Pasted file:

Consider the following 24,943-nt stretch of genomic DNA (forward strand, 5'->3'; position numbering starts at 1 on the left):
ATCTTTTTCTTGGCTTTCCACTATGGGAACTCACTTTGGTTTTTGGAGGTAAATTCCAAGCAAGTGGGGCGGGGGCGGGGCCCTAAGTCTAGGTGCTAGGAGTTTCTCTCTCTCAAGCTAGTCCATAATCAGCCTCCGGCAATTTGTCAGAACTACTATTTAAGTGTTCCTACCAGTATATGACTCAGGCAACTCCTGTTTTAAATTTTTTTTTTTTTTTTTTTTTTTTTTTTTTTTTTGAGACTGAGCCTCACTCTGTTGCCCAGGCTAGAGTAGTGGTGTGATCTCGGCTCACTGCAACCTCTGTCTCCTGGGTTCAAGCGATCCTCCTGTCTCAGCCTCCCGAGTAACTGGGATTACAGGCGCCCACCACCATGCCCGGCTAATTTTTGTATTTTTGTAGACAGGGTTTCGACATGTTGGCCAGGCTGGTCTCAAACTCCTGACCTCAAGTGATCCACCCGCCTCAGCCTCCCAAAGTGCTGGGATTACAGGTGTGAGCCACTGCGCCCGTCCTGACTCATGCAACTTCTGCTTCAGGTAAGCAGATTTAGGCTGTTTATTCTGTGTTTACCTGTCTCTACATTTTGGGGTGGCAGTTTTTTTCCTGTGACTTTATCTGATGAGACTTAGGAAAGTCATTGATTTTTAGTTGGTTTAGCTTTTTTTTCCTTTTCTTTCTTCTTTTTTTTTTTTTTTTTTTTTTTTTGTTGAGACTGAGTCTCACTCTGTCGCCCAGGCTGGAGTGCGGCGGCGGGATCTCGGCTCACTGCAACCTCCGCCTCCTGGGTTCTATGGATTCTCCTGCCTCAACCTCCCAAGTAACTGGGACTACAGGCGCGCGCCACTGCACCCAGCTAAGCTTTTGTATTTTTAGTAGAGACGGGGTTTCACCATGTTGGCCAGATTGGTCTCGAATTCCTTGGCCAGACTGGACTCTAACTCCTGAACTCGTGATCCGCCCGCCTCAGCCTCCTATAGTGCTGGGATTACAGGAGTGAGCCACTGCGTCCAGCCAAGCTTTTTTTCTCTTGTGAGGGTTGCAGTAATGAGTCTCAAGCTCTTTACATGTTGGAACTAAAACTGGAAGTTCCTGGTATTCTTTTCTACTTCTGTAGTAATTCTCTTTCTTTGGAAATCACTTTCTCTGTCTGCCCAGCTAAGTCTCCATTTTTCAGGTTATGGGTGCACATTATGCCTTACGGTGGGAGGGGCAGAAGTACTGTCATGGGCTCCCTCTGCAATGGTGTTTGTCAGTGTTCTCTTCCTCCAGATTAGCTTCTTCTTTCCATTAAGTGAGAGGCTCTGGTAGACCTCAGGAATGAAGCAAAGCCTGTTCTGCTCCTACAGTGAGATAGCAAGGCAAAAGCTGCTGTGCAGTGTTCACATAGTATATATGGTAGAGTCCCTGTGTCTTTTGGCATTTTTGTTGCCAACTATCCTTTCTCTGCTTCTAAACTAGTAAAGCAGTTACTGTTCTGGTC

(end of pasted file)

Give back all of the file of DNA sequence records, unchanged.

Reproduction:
Consider the following 24,943-nt stretch of genomic DNA (forward strand, 5'->3'; position numbering starts at 1 on the left):
ATCTTTTTCTTGGCTTTCCACTATGGGAACTCACTTTGGTTTTTGGAGGTAAATTCCAAGCAAGTGGGGCGGGGGCGGGGCCCTAAGTCTAGGTGCTAGGAGTTTCTCTCTCTCAAGCTAGTCCATAATCAGCCTCCGGCAATTTGTCAGAACTACTATTTAAGTGTTCCTACCAGTATATGACTCAGGCAACTCCTGTTTTAAATTTTTTTTTTTTTTTTTTTTTTTTTTTTTTTTTTGAGACTGAGCCTCACTCTGTTGCCCAGGCTAGAGTAGTGGTGTGATCTCGGCTCACTGCAACCTCTGTCTCCTGGGTTCAAGCGATCCTCCTGTCTCAGCCTCCCGAGTAACTGGGATTACAGGCGCCCACCACCATGCCCGGCTAATTTTTGTATTTTTGTAGACAGGGTTTCGACATGTTGGCCAGGCTGGTCTCAAACTCCTGACCTCAAGTGATCCACCCGCCTCAGCCTCCCAAAGTGCTGGGATTACAGGTGTGAGCCACTGCGCCCGTCCTGACTCATGCAACTTCTGCTTCAGGTAAGCAGATTTAGGCTGTTTATTCTGTGTTTACCTGTCTCTACATTTTGGGGTGGCAGTTTTTTTCCTGTGACTTTATCTGATGAGACTTAGGAAAGTCATTGATTTTTAGTTGGTTTAGCTTTTTTTTCCTTTTCTTTCTTCTTTTTTTTTTTTTTTTTTTTTTTTTGTTGAGACTGAGTCTCACTCTGTCGCCCAGGCTGGAGTGCGGCGGCGGGATCTCGGCTCACTGCAACCTCCGCCTCCTGGGTTCTATGGATTCTCCTGCCTCAACCTCCCAAGTAACTGGGACTACAGGCGCGCGCCACTGCACCCAGCTAAGCTTTTGTATTTTTAGTAGAGACGGGGTTTCACCATGTTGGCCAGATTGGTCTCGAATTCCTTGGCCAGACTGGACTCTAACTCCTGAACTCGTGATCCGCCCGCCTCAGCCTCCTATAGTGCTGGGATTACAGGAGTGAGCCACTGCGTCCAGCCAAGCTTTTTTTCTCTTGTGAGGGTTGCAGTAATGAGTCTCAAGCTCTTTACATGTTGGAACTAAAACTGGAAGTTCCTGGTATTCTTTTCTACTTCTGTAGTAATTCTCTTTCTTTGGAAATCACTTTCTCTGTCTGCCCAGCTAAGTCTCCATTTTTCAGGTTATGGGTGCACATTATGCCTTACGGTGGGAGGGGCAGAAGTACTGTCATGGGCTCCCTCTGCAATGGTGTTTGTCAGTGTTCTCTTCCTCCAGATTAGCTTCTTCTTTCCATTAAGTGAGAGGCTCTGGTAGACCTCAGGAATGAAGCAAAGCCTGTTCTGCTCCTACAGTGAGATAGCAAGGCAAAAGCTGCTGTGCAGTGTTCACATAGTATATATGGTAGAGTCCCTGTGTCTTTTGGCATTTTTGTTGCCAACTATCCTTTCTCTGCTTCTAAACTAGTAAAGCAGTTACTGTTCTGGTC